A second-degree felony, it was punishable by 60 days in jail and a five hundred dollar fine, until By the time the law was changed, Florida was one of only three states where it was illegal to cohabitate without marriage. In the state of Florida, if you are not married, you do not have any rights that married couples would have. This holds true for common law marriages.
You cannot reside in Florida and have the state establish a common law marriage. It will recognize a common law marriage from another state, however. Should you desire a dissolution of your common law marriage, you would have to acquire it from the state that established it. If you cannot discern who gets what and you have to go before a judge, the whole ordeal could get messy. It would be wiser to obtain a cohabitation agreement.
Think of it as a prenup, without the marriage. The document will determine who gets what in the event of a split and a court will consider it a binding contract. It is a document you will want to see an attorney about. There will be plenty of details to cover, and you want to make sure that you account for everything.
Properly submitting the paperwork is an important step.
Couples who enter into a common law marriage in a common law marriage state prior to moving to Florida will have their marriage recognized by the state. Common law marriages are ones in which two partners have been living together for some time and consider themselves essentially married, despite never having gone through actual marital ceremonies and never having acquired a marriage license. In some cases of people who formerly cohabited, courts have found a trust created in property of one person who cohabits with another, whereby the property is deemed held for the benefit of their domestic partner. Call us. Therefore, unmarried cohabitants may consider estate planning and power of attorneys in addition to having a nonmarital agreement.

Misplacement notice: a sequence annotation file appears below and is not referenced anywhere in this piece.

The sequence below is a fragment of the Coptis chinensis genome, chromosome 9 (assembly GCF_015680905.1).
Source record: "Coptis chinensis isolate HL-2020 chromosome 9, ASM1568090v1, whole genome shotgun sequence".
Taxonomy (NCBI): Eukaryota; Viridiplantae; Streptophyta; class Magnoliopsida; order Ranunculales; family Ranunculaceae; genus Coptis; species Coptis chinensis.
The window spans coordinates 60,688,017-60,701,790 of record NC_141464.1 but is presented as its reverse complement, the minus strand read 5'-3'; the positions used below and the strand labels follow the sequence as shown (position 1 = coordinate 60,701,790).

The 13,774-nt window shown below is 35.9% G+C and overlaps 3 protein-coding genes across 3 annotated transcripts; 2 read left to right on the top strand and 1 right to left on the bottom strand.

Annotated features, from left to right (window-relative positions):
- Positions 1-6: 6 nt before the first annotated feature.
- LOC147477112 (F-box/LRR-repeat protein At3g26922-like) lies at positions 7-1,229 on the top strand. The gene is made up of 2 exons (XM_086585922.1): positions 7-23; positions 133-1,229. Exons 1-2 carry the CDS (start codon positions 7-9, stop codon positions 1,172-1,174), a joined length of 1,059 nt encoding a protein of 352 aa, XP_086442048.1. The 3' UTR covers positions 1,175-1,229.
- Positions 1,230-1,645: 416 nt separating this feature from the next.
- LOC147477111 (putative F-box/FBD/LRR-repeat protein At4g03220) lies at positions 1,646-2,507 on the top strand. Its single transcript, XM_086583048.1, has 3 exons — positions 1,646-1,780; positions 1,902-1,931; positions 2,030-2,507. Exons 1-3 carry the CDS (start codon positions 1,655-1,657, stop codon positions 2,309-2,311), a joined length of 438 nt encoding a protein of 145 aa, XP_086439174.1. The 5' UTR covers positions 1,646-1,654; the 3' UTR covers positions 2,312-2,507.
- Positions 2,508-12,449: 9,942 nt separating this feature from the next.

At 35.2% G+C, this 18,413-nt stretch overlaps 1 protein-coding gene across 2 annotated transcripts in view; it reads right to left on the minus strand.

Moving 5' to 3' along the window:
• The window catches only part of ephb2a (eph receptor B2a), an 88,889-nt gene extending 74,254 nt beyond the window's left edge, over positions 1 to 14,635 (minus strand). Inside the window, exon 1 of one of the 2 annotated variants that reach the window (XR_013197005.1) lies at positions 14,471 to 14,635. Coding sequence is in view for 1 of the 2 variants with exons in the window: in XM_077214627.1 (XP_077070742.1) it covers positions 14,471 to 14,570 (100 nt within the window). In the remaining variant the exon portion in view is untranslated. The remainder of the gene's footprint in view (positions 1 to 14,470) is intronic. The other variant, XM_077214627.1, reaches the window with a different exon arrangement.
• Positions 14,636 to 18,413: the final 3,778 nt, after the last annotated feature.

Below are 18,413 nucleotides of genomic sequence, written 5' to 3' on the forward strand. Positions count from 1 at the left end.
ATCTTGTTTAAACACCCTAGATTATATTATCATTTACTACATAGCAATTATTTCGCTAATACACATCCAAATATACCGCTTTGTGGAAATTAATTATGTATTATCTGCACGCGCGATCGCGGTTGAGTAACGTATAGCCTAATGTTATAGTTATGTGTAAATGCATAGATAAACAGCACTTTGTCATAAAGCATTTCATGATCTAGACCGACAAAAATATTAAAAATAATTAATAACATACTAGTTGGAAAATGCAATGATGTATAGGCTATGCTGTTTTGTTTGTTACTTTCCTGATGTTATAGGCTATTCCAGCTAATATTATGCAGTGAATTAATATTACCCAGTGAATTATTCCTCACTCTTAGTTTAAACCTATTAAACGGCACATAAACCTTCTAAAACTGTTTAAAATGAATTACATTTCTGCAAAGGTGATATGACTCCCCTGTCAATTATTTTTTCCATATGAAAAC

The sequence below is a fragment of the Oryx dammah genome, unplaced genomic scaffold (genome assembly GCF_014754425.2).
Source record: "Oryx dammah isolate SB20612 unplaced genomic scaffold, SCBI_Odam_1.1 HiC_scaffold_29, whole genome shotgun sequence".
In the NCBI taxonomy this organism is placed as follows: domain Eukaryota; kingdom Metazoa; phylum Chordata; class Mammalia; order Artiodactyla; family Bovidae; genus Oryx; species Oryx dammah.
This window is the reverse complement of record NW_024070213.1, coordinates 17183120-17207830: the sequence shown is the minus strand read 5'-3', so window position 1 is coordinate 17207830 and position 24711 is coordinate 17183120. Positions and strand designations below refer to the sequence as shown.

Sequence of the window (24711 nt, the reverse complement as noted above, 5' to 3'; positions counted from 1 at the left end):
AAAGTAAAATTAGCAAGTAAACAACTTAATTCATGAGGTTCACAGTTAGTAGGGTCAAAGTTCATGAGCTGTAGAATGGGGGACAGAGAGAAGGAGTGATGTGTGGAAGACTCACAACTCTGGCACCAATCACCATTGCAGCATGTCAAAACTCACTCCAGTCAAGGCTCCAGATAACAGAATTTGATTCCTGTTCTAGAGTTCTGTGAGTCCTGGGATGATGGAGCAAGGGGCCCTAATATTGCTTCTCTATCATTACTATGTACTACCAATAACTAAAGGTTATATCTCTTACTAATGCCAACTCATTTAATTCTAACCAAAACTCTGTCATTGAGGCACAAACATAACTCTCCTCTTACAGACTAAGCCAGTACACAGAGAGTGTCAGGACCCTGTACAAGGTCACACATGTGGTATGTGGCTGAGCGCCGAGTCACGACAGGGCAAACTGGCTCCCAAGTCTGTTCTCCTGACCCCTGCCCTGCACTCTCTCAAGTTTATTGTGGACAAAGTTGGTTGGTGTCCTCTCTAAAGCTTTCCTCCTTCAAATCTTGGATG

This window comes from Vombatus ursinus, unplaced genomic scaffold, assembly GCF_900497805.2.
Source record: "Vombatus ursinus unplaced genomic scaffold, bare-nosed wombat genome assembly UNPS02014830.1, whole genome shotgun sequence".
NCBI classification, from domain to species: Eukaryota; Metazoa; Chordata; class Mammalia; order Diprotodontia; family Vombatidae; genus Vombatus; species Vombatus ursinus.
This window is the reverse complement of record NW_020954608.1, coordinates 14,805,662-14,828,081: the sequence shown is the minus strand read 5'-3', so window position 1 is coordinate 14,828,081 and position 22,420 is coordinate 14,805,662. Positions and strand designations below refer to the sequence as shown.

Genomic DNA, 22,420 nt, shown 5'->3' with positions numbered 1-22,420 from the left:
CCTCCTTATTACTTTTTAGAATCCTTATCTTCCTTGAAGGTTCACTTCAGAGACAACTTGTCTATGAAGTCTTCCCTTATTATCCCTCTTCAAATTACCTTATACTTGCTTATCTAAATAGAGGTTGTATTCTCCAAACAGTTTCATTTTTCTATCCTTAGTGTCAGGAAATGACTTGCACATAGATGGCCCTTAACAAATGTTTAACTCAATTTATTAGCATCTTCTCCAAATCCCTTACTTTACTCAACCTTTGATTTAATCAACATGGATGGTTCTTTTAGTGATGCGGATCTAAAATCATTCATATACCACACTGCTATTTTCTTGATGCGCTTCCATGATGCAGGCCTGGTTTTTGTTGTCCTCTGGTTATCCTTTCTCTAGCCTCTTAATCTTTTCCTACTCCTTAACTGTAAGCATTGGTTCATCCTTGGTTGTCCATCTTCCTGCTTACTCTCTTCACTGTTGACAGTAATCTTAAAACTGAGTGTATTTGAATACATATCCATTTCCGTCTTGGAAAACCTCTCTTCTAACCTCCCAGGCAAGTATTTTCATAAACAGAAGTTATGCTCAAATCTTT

Common law marriages and cohabitation can be complex distinctions. They are also messy when they end. If you are on the messy end, you want to contact an attorney as soon as possible.
You can read more about it here. When it comes to legal matters, it is better to prepare paperwork for a worst case scenario before it happens. Should the event arise that you decide to separate, personalities can change quickly and, hotter heads will take over.
Staying calm will help you and your ex-spouse reach a solution much faster. It is better to decide these things while you are thinking calmly and rationally. That is the best way to make sure that everything stays fair and even.
Even if it has to end, it should be amicably and fairly. You want to figure things out like adults. Since R and B resided in Florida before and after the date of the divorce decree, their relationship under Florida law prior to January 2, , would have met the common law marriage requirement except for the impediment of R's existing prior marriage.
The question then arises as to the marital status between R and B under Florida law subsequent to the removal of the impediment to their marriage.
R's attempted ceremonial marriage to B was void, rather than voidable. An attempted marriage by a person having a living spouse of an undissolved marriage is, under Florida law, illegal bigamous, and void from its inception. Jones v.
Jones, Fla. Reese , So. Evans , So. After January 1, , common law marriages entered into the State of Florida are void.
Florida Statutes Annotated, provide in pertinent part:. The elements required for a common law marriage entered into in Florida prior to January 2, , were: 1 legal capacity to contract marriage, 2 mutual agreement of the parties to presently become husband and wife and 3 consummation of the agreement by cohabitation.
Dandy v. Dandy , So.
Dade County , So. Prior to the Florida statute abolishing common law marriages, such a marriage where otherwise valid could arise on the basis of continued cohabitation after the removal of the impediment to the prior ceremonial marriage. Jones , supra, So. The State of Florida has no statutory provision under which a defective marriage may be validated upon the removal of an impediment to such marriage.